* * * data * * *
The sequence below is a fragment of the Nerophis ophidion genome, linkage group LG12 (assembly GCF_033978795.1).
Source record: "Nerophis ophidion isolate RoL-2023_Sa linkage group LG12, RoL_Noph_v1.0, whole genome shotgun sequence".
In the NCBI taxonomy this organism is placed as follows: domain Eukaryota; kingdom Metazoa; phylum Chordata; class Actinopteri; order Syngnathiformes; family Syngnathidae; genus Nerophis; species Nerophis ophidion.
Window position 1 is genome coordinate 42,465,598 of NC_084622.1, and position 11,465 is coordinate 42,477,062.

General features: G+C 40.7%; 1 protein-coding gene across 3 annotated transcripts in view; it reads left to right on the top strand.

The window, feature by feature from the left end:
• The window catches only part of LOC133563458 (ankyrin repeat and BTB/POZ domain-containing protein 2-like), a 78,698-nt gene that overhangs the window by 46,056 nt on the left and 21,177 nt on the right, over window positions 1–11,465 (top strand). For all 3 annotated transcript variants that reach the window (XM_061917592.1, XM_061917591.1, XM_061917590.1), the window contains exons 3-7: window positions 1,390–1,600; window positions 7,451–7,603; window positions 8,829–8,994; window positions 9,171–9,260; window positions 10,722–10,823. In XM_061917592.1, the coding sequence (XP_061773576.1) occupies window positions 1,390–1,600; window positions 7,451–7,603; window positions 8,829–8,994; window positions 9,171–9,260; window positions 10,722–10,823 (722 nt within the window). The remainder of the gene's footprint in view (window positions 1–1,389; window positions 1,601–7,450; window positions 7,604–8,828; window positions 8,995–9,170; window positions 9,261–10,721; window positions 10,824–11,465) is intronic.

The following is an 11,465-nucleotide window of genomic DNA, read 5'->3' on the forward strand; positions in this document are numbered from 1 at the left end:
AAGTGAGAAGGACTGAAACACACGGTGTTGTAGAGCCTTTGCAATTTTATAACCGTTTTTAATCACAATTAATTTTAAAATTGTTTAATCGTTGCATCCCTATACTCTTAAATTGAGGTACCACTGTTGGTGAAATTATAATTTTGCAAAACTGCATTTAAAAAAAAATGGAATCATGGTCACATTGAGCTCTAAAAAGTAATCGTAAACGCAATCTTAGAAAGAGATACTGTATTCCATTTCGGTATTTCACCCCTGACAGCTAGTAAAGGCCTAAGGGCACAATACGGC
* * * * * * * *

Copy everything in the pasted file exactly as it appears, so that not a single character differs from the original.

The sequence below is a fragment of the Nerophis ophidion genome, linkage group LG12 (assembly GCF_033978795.1).
Source record: "Nerophis ophidion isolate RoL-2023_Sa linkage group LG12, RoL_Noph_v1.0, whole genome shotgun sequence".
In the NCBI taxonomy this organism is placed as follows: domain Eukaryota; kingdom Metazoa; phylum Chordata; class Actinopteri; order Syngnathiformes; family Syngnathidae; genus Nerophis; species Nerophis ophidion.
Window position 1 is genome coordinate 42,465,598 of NC_084622.1, and position 11,465 is coordinate 42,477,062.

General features: G+C 40.7%; 1 protein-coding gene across 3 annotated transcripts in view; it reads left to right on the top strand.

The window, feature by feature from the left end:
• The window catches only part of LOC133563458 (ankyrin repeat and BTB/POZ domain-containing protein 2-like), a 78,698-nt gene that overhangs the window by 46,056 nt on the left and 21,177 nt on the right, over window positions 1–11,465 (top strand). For all 3 annotated transcript variants that reach the window (XM_061917592.1, XM_061917591.1, XM_061917590.1), the window contains exons 3-7: window positions 1,390–1,600; window positions 7,451–7,603; window positions 8,829–8,994; window positions 9,171–9,260; window positions 10,722–10,823. In XM_061917592.1, the coding sequence (XP_061773576.1) occupies window positions 1,390–1,600; window positions 7,451–7,603; window positions 8,829–8,994; window positions 9,171–9,260; window positions 10,722–10,823 (722 nt within the window). The remainder of the gene's footprint in view (window positions 1–1,389; window positions 1,601–7,450; window positions 7,604–8,828; window positions 8,995–9,170; window positions 9,261–10,721; window positions 10,824–11,465) is intronic.

The following is an 11,465-nucleotide window of genomic DNA, read 5'->3' on the forward strand; positions in this document are numbered from 1 at the left end:
AAGTGAGAAGGACTGAAACACACGGTGTTGTAGAGCCTTTGCAATTTTATAACCGTTTTTAATCACAATTAATTTTAAAATTGTTTAATCGTTGCATCCCTATACTCTTAAATTGAGGTACCACTGTTGGTGAAATTATAATTTTGCAAAACTGCATTTAAAAAAAAATGGAATCATGGTCACATTGAGCTCTAAAAAGTAATCGTAAACGCAATCTTAGAAAGAGATACTGTATTCCATTTCGGTATTTCACCCCTGACAGCTAGTAAAGGCCTAAGGGCACAATACGGC